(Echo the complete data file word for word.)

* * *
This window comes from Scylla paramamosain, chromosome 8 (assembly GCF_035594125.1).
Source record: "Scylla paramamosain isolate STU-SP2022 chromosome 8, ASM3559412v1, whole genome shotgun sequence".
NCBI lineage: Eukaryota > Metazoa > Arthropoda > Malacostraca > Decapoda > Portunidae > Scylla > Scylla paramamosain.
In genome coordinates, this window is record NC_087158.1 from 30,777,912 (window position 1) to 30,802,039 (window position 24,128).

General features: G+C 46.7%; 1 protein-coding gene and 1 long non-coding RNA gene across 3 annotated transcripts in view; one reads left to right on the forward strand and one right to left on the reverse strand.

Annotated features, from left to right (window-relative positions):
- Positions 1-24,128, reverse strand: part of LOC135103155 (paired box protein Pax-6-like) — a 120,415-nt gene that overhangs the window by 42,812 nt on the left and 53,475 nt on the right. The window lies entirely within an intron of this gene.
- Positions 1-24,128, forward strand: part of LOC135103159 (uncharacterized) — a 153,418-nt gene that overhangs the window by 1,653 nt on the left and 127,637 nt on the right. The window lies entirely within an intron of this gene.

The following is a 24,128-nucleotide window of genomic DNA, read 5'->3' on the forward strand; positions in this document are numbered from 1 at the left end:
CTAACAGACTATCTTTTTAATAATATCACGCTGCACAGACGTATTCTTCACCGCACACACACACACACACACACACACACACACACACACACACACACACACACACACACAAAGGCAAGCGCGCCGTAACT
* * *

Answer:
This window comes from Scylla paramamosain, chromosome 8 (assembly GCF_035594125.1).
Source record: "Scylla paramamosain isolate STU-SP2022 chromosome 8, ASM3559412v1, whole genome shotgun sequence".
NCBI lineage: Eukaryota > Metazoa > Arthropoda > Malacostraca > Decapoda > Portunidae > Scylla > Scylla paramamosain.
In genome coordinates, this window is record NC_087158.1 from 30,777,912 (window position 1) to 30,802,039 (window position 24,128).

General features: G+C 46.7%; 1 protein-coding gene and 1 long non-coding RNA gene across 3 annotated transcripts in view; one reads left to right on the forward strand and one right to left on the reverse strand.

Annotated features, from left to right (window-relative positions):
- Positions 1-24,128, reverse strand: part of LOC135103155 (paired box protein Pax-6-like) — a 120,415-nt gene that overhangs the window by 42,812 nt on the left and 53,475 nt on the right. The window lies entirely within an intron of this gene.
- Positions 1-24,128, forward strand: part of LOC135103159 (uncharacterized) — a 153,418-nt gene that overhangs the window by 1,653 nt on the left and 127,637 nt on the right. The window lies entirely within an intron of this gene.

The following is a 24,128-nucleotide window of genomic DNA, read 5'->3' on the forward strand; positions in this document are numbered from 1 at the left end:
CTAACAGACTATCTTTTTAATAATATCACGCTGCACAGACGTATTCTTCACCGCACACACACACACACACACACACACACACACACACACACACACACACACACACACACAAAGGCAAGCGCGCCGTAACT